Magnus Elving of the International Prosecution Chamber in Stockholm (Internationella åklagarkammaren i Stockholm) is investigating the claims that crimes against humanity were committed in the wake of the oil extraction activities in southern Sudan during the years that Swedish oil and mining company Lundin was active there.
Behind the investigation is a report from 2010, ECOS (European Coalition on Oil in Sudan), by an umbrella group of European organizations.
The report, called “Unpaid Debt”, urges Sweden, Austria and Malaysia to probe whether Lundin Petroleum (then Lundin Oil), in consortium with Petronas and OMV, had broken international law between the years 1997 and 2003.
Swedish foreign minister Carl Bildt was on the board of directors of Lundin Petroleum at the time.
The report claims that Lundin, together with the other companies active in the region, indirectly worsened the conflict in the area.
According to daily Dagens Nyheter (DN), Elving has started questioning some 40 people, in Sweden and abroad, but he wasn’t prepared to tell the paper who these are.
“You will have to draw your own conclusions,” Elving told the DN reporter.
Bildt told the paper through his press secretary that he had no comments on whether or not he had received a summons from Elving.
However, later on Friday, Elving confirmed for the TT news agency that Bildt’s name was not among the 40 on the initial list of people to be questioned.
Elvin refused to comment, however, on the likelihood that Bildt could be questioned at a later stage of the investigation.
Meanwhile, criticism continues to mount regarding Bildt’s connections to Lundin with respect to its activities in Ethiopia and whether this has affected how he and the foreign ministry has been handling the case with the two Swedish journalists Martin Schibbye and Johan Persson, currently in Ethiopian prison.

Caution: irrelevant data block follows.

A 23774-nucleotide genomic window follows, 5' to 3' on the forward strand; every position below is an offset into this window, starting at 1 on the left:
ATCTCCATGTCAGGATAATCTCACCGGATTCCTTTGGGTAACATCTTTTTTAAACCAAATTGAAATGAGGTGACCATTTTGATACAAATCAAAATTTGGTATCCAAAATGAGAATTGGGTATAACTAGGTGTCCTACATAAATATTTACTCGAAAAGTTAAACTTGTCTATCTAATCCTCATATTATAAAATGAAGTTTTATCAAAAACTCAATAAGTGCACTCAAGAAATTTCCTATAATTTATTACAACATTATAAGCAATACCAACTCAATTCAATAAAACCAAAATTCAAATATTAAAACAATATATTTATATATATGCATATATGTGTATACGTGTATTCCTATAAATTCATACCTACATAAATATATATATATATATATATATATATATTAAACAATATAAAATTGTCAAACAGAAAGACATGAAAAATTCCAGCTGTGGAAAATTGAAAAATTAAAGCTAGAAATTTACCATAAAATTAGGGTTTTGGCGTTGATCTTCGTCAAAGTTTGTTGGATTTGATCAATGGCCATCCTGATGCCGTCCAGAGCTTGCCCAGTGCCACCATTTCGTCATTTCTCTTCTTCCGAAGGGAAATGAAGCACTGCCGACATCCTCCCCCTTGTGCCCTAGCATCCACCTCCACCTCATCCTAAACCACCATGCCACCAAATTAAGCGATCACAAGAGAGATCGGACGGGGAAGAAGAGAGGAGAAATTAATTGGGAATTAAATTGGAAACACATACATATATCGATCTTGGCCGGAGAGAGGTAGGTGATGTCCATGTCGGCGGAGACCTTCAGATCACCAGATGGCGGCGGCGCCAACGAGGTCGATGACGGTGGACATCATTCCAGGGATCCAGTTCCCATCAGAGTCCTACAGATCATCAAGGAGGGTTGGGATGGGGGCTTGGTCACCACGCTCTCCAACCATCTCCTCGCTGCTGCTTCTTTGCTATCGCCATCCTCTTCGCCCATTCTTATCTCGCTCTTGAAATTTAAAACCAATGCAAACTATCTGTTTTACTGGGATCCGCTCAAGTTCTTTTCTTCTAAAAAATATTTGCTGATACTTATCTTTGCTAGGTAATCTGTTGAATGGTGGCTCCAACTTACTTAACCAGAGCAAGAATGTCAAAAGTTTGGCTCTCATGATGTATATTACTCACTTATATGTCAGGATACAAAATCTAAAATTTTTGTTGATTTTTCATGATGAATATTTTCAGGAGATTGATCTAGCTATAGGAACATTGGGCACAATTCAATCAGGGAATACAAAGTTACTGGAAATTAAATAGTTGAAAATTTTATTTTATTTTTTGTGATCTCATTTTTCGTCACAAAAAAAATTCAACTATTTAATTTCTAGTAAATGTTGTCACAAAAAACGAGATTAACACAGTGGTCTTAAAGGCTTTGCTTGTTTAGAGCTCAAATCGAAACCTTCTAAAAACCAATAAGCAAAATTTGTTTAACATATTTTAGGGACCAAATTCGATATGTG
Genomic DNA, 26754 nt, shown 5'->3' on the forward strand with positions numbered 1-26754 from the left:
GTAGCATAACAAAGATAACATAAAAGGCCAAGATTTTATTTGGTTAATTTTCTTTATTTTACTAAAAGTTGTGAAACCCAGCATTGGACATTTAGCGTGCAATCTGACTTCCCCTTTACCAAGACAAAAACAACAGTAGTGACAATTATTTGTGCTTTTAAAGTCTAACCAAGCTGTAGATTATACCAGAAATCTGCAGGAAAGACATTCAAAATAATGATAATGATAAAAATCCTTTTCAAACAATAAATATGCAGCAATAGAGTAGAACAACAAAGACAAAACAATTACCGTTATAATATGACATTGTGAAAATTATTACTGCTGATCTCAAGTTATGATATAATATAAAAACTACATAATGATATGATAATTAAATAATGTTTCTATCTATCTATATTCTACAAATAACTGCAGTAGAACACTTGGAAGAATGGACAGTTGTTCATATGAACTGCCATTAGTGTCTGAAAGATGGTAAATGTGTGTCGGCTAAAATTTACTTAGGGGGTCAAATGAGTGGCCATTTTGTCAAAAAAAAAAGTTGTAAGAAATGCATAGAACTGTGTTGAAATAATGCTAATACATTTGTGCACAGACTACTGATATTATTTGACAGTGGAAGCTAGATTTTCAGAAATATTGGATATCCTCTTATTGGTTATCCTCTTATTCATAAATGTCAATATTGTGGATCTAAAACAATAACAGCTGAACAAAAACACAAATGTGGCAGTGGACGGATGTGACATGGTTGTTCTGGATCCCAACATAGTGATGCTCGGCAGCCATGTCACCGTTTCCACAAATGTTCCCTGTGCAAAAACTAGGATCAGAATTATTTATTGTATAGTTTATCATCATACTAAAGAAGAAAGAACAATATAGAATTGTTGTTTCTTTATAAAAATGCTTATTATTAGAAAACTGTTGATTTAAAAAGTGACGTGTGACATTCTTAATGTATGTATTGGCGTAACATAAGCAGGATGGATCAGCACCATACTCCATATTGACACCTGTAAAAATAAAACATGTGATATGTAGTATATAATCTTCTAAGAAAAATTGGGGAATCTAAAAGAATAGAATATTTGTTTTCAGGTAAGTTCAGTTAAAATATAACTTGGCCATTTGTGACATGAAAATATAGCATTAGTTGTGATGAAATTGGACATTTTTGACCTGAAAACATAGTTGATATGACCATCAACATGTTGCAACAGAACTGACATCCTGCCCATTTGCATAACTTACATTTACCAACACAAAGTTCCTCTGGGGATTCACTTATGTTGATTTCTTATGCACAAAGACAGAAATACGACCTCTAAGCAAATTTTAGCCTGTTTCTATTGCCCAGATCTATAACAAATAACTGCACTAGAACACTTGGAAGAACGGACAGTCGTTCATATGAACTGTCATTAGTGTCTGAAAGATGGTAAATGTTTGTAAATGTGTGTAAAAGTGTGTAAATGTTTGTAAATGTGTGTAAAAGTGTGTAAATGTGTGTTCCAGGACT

It has been suggested that the two were in the region looking into the company’s activities in the area when they were arrested by Ethiopian authorities in the beginning of July.
At the beginning of the month Bildt repudiated the claims that his connections to Lundin would have had any impact on the case, in an interview with TV4 News.
“Why would it? There is no conceivable reason for that. I don’t believe that Lundin Petroleum is in that area but even if they were, it would be totally irrelevant,” Bildt said.
On Sunday, however, DN accused Bildt of not telling the whole truth about Lundin Petroleum’s activities in Ethiopia.
Bildt on the other hand admitted that the company had conducted talks about the region, but said these had been limited to “a study or similar” and not had anything to do with prospecting or mining in the country.
However, even within Bildt’s own Moderate Party many are calling for an explanation by the foreign minister.
When daily Svenska Dagbladet (SvD) made some calls to the local party offices many said they wanted him to render a full explanation of his connection to Lundin Petroleum and what he has so far done to help the two jailed Swedes, at the party conference, currently underway in Örebro in central Sweden.
Prime minister Fredrik Reinfeldt, however, can’t see how the two issues are connected.
“I am finding it difficult to understand what the one has to do with the other. Carl Bildt has throughout his career showed he is a staunch advocate for human rights, “Reinfeldt said to DN.